Historians reveal exactly how Robert the Bruce would’ve looked, 700 years after Scots King's death

He has been depicted for centuries in paintings, sculptures and films without anybody actually knowing what he looked like.

But now, scientists have revealed the face of Robert the Bruce nearly 700 years after he ruled over Scotland – creating realistic virtual images of his head and even showing how leprosy would have affected his appearance.

Scientists and historians have joined forces to create detailed virtual images of what could be the head of Robert the Bruce (Picture: SWNS)

Historians from the University of Glasgow and craniofacial experts from Liverpool John Moores University (LJMU) have unveiled the images.

Robert the Bruce, who reigned over Scotland between 1306 and his death in 1329 at the age of around 55, is famous for fighting the English at the Battle of Bannockburn in 1314.

Famous face – Robert the Bruce has been depicted many times, but the reconstructions are thought to be the most realistic representations of his face (Picture: Getty)

In the first images of him, he is seen to have a large head dark brown hair and brown eyes.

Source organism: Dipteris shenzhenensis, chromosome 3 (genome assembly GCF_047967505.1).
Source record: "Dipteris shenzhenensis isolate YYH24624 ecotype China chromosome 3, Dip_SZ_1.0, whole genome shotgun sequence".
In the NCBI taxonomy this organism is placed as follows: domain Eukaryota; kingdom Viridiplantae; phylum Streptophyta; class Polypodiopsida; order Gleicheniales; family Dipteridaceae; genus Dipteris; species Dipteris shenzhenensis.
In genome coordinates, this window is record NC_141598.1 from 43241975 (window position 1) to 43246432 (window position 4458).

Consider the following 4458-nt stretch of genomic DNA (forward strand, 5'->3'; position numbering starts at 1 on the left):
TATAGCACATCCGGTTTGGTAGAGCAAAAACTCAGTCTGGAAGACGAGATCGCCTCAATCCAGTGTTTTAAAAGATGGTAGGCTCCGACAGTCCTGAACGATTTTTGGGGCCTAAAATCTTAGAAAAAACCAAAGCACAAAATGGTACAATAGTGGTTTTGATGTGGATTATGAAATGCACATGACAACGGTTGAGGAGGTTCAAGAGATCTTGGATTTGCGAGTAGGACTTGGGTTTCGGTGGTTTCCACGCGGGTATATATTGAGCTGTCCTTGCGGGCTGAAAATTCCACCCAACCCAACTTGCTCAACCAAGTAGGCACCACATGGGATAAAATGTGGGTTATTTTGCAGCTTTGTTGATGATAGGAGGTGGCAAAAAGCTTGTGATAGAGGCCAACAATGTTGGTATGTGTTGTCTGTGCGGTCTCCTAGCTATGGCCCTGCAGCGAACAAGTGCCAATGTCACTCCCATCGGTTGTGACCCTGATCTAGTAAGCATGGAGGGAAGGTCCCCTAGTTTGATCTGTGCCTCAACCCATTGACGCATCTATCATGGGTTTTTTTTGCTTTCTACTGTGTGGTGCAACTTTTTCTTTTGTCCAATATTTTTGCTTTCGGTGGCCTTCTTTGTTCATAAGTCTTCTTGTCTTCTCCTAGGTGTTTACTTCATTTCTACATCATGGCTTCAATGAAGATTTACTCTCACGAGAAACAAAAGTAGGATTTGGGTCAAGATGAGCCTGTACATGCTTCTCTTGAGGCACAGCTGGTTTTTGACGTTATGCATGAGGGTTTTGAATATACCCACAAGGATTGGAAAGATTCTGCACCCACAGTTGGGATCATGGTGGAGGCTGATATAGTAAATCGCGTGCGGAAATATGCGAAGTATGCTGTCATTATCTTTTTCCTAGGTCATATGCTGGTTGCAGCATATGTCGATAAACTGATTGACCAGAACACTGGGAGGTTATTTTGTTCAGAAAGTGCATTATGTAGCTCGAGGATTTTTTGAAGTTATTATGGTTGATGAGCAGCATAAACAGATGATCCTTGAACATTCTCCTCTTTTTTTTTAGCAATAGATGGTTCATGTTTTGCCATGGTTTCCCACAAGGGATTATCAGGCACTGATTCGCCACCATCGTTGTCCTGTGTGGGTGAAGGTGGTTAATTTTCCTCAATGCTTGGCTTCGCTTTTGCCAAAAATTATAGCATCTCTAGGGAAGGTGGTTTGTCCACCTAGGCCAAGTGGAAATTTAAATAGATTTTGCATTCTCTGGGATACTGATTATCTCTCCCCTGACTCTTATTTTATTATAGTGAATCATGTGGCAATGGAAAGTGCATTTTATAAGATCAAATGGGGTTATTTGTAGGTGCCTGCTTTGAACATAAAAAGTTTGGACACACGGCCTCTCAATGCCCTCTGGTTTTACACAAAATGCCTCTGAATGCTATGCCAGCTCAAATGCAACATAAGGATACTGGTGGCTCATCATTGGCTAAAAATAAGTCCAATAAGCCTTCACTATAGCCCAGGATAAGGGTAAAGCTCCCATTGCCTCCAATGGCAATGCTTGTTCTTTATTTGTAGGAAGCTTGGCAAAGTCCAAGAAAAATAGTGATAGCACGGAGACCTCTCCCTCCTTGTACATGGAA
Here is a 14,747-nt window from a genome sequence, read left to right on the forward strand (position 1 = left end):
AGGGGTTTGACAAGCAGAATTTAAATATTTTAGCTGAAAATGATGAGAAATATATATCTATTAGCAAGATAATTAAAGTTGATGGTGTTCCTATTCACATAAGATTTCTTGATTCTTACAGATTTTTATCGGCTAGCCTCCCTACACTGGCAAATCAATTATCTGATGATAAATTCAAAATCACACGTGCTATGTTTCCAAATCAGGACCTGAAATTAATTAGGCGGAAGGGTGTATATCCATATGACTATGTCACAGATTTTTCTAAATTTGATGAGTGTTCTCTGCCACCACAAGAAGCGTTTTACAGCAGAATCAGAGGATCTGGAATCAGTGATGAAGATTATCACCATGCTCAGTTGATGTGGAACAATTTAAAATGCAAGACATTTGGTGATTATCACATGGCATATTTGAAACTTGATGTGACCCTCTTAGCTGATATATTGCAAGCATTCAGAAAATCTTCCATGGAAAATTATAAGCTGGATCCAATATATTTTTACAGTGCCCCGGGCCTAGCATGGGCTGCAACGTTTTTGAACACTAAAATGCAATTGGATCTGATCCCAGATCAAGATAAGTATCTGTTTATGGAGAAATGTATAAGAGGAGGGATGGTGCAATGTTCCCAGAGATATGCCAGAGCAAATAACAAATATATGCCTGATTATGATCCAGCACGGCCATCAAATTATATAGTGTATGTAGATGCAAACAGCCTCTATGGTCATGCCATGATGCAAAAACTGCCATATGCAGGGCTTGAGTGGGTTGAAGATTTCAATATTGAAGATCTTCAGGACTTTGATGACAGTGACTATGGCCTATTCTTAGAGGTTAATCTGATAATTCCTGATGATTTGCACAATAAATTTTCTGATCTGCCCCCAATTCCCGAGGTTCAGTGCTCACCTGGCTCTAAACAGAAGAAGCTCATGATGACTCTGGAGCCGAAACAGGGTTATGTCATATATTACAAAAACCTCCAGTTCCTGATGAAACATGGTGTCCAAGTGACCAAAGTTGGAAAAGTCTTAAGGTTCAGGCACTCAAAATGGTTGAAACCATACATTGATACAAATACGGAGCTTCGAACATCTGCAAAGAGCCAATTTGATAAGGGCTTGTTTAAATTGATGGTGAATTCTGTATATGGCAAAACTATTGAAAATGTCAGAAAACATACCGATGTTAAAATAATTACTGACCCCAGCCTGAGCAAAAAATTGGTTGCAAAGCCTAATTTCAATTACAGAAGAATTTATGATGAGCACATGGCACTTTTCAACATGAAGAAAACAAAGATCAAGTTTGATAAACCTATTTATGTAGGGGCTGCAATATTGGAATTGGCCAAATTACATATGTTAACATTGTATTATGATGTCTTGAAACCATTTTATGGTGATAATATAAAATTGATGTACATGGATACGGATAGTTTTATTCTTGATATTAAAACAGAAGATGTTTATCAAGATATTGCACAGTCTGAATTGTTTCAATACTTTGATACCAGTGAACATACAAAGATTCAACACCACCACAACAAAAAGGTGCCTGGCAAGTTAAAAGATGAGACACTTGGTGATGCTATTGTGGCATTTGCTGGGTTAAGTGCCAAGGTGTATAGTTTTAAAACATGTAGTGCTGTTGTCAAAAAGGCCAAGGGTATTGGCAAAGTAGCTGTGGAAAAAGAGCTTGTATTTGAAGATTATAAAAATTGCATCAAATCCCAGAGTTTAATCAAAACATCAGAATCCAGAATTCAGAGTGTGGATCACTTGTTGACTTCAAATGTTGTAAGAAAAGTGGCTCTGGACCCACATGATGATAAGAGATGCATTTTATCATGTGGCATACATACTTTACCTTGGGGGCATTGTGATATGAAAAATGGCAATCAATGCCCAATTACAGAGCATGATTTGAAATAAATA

Experts said he would have had a muscular neck and strong frame due to a first-class diet, preparing him for the brutality of medieval warfare. And some of the virtual images show how leprosy may have affected him, leaving his nose and cheeks disfigured.

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The quest to reveal Robert the Bruce’s face was launched by Dr Martin MacGregor, a historian at the University of Glasgow, who was inspired by the use of technology in the discovery of King Richard III of England’s skeleton in 2012.

He said: “Bruce was an interesting man and an exceptionally capable king. If we have new technology to tell us more about him, and get closer to him, it seems sensible to use it.”

Skull – the team used a cast of Bruce’s skull excavated from Dunfermline Abbey between 1818 and 1819 (Picture: SWNS)

He added: “I would like us to take every opportunity available to make that happen and to try to learn something new about this hero.”

The team used a cast of Bruce’s skull excavated from Dunfermline Abbey in Fife between 1818 and 1819.

Likeness – Robert the Bruce has been depicted many times, but this is thought to be the most realistic (Picture: SWNS)

Professor Caroline Wilkinson, world-renowned craniofacial identification expert and director of LJMU’s face lab, carried out the reconstruction.

She said: “Using the skull cast, we could accurately establish the muscle formation from the positions of the skull bones to determine the shape and structure of the face.

Structure – scientists can show shape and structure of the face, but not eye colour, skin tone and hair colour (Picture: SWNS)

She added: “But what the reconstruction cannot show is the colour of his eyes, his skin tone and the colour of his hair.

“This is the most realistic appearance of Robert the Bruce to date, based on all the skeletal and historical material available,” she added.